Project: The futures of reef services in the Anthropocene

Acronym REEF-FUTURES (Reference Number: 84)
Duration 01/12/2018 - 31/03/2022
Project Topic On coastal reefs (0-50 m depth), perhaps more than anywhere in the world, natural and human systems share a history of strong dependence that must be taken into account to maintain, on one side, the long-term human development and well-being, and, on the other side, biodiversity. This biodiversity translates directly into services. Reef fishes support the nutritional and economic needs of people in many poor countries while hosting the major part of marine life on Earth (25%). However world's reefs are severely over-fished or have degraded habitats. Avoiding or escaping this negative spiral and identifying the most vulnerable reef social-ecological systems on Earth are among the major issues that scientists and managers are facing today. The project aims to move beyond the typical over-simplified ‘human impacts’ storyline and focus on uncovering new solutions based on a prospective and integrated modelling approach of reef social-ecological systems at the global scale with three objectives: 1.Quantifying five key services provided by reef fishes: (i) biomass production providing livelihoods, (ii) nutrient cycling that affects productivity, (iii) regulation of the carbon cycle that affects CO2 concentration, (iv) cultural value that sustains well-being tourism activities and (v) nutritional value insuring food security. 2.Determine the conditions (socioeconomic and environmental) under which these ecosystem services are currently maintained or threatened. Based on a global database of fish surveys over more than 5,000 reefs that encompass wide gradients of environments, human influences (fishing impact), and habitats, we will estimate the boundaries or thresholds beyond which these ecosystem services may collapse. 3.Predict the potential futures of these services and social-ecological systems under various global change scenarios. Using multiple integrated scenarios (human demography, economic development and climate change) and predictive models we will simulate the dynamics of shallow reef ecosystems and their ability to deliver services during the next century.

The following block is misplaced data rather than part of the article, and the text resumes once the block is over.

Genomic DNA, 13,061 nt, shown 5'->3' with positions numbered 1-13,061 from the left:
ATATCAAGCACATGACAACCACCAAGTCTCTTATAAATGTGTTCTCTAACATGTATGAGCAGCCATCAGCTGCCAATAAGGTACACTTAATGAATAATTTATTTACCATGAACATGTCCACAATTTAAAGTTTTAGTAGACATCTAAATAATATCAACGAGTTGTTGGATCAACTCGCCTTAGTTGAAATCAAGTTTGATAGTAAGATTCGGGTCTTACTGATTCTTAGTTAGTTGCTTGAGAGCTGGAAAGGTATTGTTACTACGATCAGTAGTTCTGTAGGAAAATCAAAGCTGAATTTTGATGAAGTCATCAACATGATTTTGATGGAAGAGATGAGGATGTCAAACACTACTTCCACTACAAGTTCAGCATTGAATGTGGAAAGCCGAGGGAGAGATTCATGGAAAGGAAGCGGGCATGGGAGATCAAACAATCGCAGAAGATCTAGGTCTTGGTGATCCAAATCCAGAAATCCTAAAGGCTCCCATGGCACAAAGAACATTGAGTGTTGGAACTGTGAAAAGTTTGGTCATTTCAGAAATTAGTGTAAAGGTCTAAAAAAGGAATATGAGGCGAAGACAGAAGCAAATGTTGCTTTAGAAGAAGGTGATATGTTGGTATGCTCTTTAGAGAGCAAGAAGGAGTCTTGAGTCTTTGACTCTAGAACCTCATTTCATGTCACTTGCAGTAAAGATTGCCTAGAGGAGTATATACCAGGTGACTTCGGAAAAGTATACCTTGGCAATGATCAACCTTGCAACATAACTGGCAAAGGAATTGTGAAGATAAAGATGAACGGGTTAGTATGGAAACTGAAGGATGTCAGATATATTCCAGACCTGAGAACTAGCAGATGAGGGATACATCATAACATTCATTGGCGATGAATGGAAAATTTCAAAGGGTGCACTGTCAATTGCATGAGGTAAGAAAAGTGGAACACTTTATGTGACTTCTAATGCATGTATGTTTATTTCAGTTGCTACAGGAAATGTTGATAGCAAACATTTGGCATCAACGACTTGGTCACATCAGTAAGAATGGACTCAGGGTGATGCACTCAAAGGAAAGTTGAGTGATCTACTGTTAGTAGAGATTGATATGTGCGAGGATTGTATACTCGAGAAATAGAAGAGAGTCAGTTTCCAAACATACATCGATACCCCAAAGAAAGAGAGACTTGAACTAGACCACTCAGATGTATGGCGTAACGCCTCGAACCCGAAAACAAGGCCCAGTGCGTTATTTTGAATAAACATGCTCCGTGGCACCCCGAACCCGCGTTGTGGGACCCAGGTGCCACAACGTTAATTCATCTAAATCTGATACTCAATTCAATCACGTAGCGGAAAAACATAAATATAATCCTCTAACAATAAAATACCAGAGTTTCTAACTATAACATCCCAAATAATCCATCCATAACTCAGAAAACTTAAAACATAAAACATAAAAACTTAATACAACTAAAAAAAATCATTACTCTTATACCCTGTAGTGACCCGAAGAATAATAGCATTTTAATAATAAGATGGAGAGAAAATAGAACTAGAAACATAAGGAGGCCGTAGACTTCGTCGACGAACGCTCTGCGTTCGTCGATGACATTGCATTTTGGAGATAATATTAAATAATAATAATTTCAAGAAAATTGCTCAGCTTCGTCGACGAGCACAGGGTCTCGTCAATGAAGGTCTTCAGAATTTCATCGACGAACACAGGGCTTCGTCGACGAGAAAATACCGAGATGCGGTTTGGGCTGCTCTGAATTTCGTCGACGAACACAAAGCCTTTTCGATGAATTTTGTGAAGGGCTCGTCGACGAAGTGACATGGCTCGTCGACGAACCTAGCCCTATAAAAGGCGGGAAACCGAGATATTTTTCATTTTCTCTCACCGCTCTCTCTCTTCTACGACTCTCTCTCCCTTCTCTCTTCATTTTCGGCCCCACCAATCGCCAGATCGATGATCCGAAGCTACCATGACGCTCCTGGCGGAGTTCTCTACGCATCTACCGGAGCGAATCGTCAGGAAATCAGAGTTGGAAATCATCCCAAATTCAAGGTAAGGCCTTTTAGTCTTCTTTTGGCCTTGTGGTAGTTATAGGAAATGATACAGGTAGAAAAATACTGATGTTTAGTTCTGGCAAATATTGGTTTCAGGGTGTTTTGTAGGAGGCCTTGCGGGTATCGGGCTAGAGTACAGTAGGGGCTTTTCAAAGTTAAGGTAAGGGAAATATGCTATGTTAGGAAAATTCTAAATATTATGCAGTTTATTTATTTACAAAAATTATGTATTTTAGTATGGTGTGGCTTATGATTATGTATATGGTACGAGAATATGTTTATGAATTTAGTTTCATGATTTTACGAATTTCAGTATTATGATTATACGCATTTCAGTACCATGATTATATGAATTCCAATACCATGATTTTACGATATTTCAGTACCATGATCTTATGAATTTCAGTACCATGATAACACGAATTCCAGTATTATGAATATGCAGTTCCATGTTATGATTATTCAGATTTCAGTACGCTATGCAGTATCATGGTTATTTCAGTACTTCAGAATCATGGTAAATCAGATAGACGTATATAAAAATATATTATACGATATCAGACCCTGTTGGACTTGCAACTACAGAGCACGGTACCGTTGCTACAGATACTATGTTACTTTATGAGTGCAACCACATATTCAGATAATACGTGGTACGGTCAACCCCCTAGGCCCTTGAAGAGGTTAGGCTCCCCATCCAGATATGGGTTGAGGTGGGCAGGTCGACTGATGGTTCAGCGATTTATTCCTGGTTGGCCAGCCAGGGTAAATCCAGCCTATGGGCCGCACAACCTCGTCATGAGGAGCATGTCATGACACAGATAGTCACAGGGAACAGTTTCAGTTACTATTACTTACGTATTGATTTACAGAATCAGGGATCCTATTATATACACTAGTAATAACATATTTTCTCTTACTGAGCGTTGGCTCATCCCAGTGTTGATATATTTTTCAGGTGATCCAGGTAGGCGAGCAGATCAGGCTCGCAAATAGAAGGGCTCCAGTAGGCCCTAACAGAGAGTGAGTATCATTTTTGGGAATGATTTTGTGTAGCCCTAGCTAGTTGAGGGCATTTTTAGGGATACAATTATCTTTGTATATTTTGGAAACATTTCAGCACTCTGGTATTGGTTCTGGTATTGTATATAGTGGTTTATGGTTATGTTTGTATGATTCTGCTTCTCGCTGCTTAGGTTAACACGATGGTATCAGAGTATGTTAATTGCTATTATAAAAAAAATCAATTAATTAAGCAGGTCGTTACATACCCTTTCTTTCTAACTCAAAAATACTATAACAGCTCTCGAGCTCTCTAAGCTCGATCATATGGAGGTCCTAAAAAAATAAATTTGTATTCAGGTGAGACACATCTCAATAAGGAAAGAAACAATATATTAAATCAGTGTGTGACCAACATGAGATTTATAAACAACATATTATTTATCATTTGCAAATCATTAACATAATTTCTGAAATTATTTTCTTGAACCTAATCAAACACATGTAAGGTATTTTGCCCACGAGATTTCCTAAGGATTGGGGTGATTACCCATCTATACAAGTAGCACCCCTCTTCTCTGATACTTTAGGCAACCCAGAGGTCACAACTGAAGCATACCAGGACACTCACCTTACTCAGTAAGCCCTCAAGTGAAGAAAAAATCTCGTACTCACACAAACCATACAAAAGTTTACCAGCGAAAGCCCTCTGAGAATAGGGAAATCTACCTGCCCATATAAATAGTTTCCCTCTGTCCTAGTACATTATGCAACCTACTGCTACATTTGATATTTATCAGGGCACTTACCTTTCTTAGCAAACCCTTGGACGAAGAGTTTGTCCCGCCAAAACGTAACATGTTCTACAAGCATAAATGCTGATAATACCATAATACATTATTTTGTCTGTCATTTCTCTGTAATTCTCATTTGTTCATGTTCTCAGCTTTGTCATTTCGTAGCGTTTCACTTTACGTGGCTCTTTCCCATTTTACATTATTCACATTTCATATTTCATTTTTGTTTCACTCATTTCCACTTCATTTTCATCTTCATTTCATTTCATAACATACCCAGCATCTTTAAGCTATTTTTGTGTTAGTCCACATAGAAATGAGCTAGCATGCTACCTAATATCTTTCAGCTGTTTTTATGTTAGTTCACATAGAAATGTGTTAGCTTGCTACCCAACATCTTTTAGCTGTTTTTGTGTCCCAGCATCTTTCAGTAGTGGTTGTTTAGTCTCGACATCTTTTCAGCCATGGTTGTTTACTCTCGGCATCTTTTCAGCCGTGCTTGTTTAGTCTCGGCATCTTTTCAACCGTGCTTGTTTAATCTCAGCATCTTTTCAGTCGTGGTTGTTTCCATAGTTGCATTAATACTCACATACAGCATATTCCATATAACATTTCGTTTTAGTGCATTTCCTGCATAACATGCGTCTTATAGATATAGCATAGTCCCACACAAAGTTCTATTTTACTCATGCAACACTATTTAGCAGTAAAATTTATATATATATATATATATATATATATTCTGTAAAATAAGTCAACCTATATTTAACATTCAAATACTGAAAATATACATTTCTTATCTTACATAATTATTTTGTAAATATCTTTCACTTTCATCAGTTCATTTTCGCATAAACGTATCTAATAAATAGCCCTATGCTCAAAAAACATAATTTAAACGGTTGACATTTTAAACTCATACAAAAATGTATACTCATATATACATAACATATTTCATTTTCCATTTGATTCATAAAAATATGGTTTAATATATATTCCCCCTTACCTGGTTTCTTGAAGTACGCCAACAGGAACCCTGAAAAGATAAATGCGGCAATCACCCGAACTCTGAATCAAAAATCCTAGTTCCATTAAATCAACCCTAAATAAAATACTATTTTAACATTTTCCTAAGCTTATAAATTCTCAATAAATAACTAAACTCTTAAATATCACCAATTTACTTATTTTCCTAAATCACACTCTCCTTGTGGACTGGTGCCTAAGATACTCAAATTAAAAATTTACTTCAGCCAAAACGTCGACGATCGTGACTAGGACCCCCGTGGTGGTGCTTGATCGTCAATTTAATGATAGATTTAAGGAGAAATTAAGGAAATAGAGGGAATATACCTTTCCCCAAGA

Website visit project website
Network BiodivScen
Call Scenarios of Biodiversity and Ecosystem Services

Project partner

Number Name Role Country
1 University of Montpellier Coordinator France
2 Arizona State University Partner United States
3 Dalhousie University Partner Canada
4 Ecole Pratique des Hautes Etudes Partner France
5 ETH Zurich Partner Switzerland
6 University of Tasmania Partner Australia
7 Wildlife Conservation Society Partner United States
8 Institut de Recherche pour le Développement Partner France
9 Leibniz Centre for Tropical Marine Research Partner Germany
10 UN Environment World Conservation Monitoring Centre Partner United Kingdom
11 Stockholm University Partner Sweden
12 The University of British Columbia Partner Canada
13 Uni Research, Bjerknes Centre for Climate Research Partner Norway
14 University of Hawaii Partner United States
15 Vrije Universiteit Amsterdam Partner Netherlands
16 James Cook University Partner Australia
17 Lancaster University Partner United Kingdom
18 University of California, Santa Barbara Partner United States